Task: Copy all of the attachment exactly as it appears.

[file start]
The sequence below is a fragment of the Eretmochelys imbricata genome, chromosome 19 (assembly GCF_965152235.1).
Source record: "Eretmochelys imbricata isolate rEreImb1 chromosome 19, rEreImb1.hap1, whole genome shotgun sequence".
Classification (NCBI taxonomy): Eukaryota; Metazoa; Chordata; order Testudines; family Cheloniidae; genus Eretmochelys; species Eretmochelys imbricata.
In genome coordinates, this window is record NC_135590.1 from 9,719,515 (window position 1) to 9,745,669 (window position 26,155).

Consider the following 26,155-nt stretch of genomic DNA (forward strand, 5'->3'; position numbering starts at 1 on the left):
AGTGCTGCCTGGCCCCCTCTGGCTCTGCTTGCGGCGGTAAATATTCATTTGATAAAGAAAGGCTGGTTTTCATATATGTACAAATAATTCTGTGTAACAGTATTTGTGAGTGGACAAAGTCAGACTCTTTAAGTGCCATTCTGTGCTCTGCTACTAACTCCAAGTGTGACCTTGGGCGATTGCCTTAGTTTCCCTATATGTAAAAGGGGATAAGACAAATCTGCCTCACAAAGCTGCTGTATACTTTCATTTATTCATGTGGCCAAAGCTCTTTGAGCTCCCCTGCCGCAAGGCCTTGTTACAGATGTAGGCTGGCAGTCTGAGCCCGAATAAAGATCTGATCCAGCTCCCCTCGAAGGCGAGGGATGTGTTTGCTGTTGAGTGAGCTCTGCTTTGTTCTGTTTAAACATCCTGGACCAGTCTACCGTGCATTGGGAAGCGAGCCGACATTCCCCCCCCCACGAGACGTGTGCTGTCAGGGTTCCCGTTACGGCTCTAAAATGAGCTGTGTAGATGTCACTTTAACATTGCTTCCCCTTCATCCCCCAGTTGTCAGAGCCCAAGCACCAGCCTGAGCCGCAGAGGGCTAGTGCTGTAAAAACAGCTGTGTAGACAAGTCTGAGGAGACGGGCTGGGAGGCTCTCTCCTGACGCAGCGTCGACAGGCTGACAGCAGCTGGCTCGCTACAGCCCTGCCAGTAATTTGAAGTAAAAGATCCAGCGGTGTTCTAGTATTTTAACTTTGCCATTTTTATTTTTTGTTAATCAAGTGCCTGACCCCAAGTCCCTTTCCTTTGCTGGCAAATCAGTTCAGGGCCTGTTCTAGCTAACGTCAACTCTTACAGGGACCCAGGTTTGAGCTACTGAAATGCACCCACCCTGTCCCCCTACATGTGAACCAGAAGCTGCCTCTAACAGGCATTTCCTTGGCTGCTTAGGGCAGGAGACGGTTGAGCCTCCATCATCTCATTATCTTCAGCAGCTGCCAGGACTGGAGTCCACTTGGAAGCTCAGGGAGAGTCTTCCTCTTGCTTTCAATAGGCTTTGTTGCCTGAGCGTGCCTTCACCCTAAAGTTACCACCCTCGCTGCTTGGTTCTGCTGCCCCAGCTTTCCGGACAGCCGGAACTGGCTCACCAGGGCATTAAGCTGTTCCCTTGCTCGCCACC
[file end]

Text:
The sequence below is a fragment of the Eretmochelys imbricata genome, chromosome 19 (assembly GCF_965152235.1).
Source record: "Eretmochelys imbricata isolate rEreImb1 chromosome 19, rEreImb1.hap1, whole genome shotgun sequence".
Classification (NCBI taxonomy): Eukaryota; Metazoa; Chordata; order Testudines; family Cheloniidae; genus Eretmochelys; species Eretmochelys imbricata.
In genome coordinates, this window is record NC_135590.1 from 9,719,515 (window position 1) to 9,745,669 (window position 26,155).

Consider the following 26,155-nt stretch of genomic DNA (forward strand, 5'->3'; position numbering starts at 1 on the left):
AGTGCTGCCTGGCCCCCTCTGGCTCTGCTTGCGGCGGTAAATATTCATTTGATAAAGAAAGGCTGGTTTTCATATATGTACAAATAATTCTGTGTAACAGTATTTGTGAGTGGACAAAGTCAGACTCTTTAAGTGCCATTCTGTGCTCTGCTACTAACTCCAAGTGTGACCTTGGGCGATTGCCTTAGTTTCCCTATATGTAAAAGGGGATAAGACAAATCTGCCTCACAAAGCTGCTGTATACTTTCATTTATTCATGTGGCCAAAGCTCTTTGAGCTCCCCTGCCGCAAGGCCTTGTTACAGATGTAGGCTGGCAGTCTGAGCCCGAATAAAGATCTGATCCAGCTCCCCTCGAAGGCGAGGGATGTGTTTGCTGTTGAGTGAGCTCTGCTTTGTTCTGTTTAAACATCCTGGACCAGTCTACCGTGCATTGGGAAGCGAGCCGACATTCCCCCCCCCACGAGACGTGTGCTGTCAGGGTTCCCGTTACGGCTCTAAAATGAGCTGTGTAGATGTCACTTTAACATTGCTTCCCCTTCATCCCCCAGTTGTCAGAGCCCAAGCACCAGCCTGAGCCGCAGAGGGCTAGTGCTGTAAAAACAGCTGTGTAGACAAGTCTGAGGAGACGGGCTGGGAGGCTCTCTCCTGACGCAGCGTCGACAGGCTGACAGCAGCTGGCTCGCTACAGCCCTGCCAGTAATTTGAAGTAAAAGATCCAGCGGTGTTCTAGTATTTTAACTTTGCCATTTTTATTTTTTGTTAATCAAGTGCCTGACCCCAAGTCCCTTTCCTTTGCTGGCAAATCAGTTCAGGGCCTGTTCTAGCTAACGTCAACTCTTACAGGGACCCAGGTTTGAGCTACTGAAATGCACCCACCCTGTCCCCCTACATGTGAACCAGAAGCTGCCTCTAACAGGCATTTCCTTGGCTGCTTAGGGCAGGAGACGGTTGAGCCTCCATCATCTCATTATCTTCAGCAGCTGCCAGGACTGGAGTCCACTTGGAAGCTCAGGGAGAGTCTTCCTCTTGCTTTCAATAGGCTTTGTTGCCTGAGCGTGCCTTCACCCTAAAGTTACCACCCTCGCTGCTTGGTTCTGCTGCCCCAGCTTTCCGGACAGCCGGAACTGGCTCACCAGGGCATTAAGCTGTTCCCTTGCTCGCCACC